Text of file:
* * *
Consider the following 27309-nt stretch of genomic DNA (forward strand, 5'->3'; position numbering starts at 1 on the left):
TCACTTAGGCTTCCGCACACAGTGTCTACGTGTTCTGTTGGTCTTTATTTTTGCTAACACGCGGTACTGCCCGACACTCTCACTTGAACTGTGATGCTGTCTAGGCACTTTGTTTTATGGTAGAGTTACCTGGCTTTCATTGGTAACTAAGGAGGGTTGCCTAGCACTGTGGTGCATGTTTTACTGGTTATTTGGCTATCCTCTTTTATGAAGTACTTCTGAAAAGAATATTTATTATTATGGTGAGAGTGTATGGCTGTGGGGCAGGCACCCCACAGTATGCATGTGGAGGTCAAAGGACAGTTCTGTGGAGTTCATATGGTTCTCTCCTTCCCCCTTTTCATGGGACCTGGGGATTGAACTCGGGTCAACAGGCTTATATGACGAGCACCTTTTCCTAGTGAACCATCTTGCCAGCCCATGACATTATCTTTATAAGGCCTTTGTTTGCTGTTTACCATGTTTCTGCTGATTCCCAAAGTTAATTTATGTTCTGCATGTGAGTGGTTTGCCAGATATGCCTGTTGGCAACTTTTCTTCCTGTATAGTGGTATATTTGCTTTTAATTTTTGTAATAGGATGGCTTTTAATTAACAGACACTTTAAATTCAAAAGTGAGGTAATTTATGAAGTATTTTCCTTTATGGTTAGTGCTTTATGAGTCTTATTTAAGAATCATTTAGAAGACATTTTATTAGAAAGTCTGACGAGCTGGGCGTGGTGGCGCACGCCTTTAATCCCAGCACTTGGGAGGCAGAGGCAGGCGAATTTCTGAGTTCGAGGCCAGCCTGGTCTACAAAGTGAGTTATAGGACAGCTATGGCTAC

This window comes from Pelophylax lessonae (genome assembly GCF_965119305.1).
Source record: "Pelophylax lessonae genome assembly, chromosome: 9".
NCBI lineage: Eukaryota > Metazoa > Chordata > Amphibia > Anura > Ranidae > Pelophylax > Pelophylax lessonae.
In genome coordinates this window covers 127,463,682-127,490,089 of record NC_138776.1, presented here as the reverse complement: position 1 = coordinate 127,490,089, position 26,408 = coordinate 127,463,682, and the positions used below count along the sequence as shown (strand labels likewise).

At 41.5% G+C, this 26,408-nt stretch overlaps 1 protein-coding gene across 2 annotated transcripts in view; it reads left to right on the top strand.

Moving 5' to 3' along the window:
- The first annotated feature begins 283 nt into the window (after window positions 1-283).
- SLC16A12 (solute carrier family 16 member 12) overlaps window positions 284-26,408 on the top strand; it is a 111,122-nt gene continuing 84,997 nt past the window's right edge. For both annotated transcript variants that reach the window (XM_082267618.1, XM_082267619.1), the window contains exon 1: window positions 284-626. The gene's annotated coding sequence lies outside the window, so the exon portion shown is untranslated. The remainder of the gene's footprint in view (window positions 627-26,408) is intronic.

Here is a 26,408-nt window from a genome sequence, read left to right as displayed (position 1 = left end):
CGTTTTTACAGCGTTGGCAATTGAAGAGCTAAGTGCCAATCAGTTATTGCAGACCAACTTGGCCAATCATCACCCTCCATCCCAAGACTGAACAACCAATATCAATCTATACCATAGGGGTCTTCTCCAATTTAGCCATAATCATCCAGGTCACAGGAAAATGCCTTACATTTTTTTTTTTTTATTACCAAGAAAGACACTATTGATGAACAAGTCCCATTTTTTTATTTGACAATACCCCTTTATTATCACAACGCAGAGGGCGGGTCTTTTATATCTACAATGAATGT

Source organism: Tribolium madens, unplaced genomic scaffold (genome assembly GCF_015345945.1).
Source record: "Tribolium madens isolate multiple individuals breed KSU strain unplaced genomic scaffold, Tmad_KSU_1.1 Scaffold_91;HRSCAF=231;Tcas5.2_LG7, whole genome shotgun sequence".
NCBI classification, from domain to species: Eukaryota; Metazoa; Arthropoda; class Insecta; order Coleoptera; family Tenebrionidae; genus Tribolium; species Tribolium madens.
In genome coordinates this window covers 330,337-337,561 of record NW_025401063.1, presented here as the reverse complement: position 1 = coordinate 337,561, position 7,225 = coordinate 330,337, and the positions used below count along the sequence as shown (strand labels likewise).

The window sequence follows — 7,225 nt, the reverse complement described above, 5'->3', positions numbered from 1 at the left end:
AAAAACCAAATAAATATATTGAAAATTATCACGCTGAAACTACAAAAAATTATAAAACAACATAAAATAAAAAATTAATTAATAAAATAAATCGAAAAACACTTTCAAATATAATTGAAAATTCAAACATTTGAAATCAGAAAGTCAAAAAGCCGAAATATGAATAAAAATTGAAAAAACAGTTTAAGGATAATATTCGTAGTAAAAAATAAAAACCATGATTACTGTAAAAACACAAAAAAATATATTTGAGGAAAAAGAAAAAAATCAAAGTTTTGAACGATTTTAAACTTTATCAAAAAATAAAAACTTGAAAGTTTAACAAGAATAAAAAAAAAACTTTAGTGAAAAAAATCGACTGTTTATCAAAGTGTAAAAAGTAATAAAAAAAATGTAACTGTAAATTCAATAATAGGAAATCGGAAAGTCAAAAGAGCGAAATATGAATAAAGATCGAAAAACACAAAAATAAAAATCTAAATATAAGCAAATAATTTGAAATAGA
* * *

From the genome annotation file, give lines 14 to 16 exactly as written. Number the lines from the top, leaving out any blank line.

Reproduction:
Source record: "Tribolium madens isolate multiple individuals breed KSU strain unplaced genomic scaffold, Tmad_KSU_1.1 Scaffold_91;HRSCAF=231;Tcas5.2_LG7, whole genome shotgun sequence".
NCBI classification, from domain to species: Eukaryota; Metazoa; Arthropoda; class Insecta; order Coleoptera; family Tenebrionidae; genus Tribolium; species Tribolium madens.
In genome coordinates this window covers 330,337-337,561 of record NW_025401063.1, presented here as the reverse complement: position 1 = coordinate 337,561, position 7,225 = coordinate 330,337, and the positions used below count along the sequence as shown (strand labels likewise).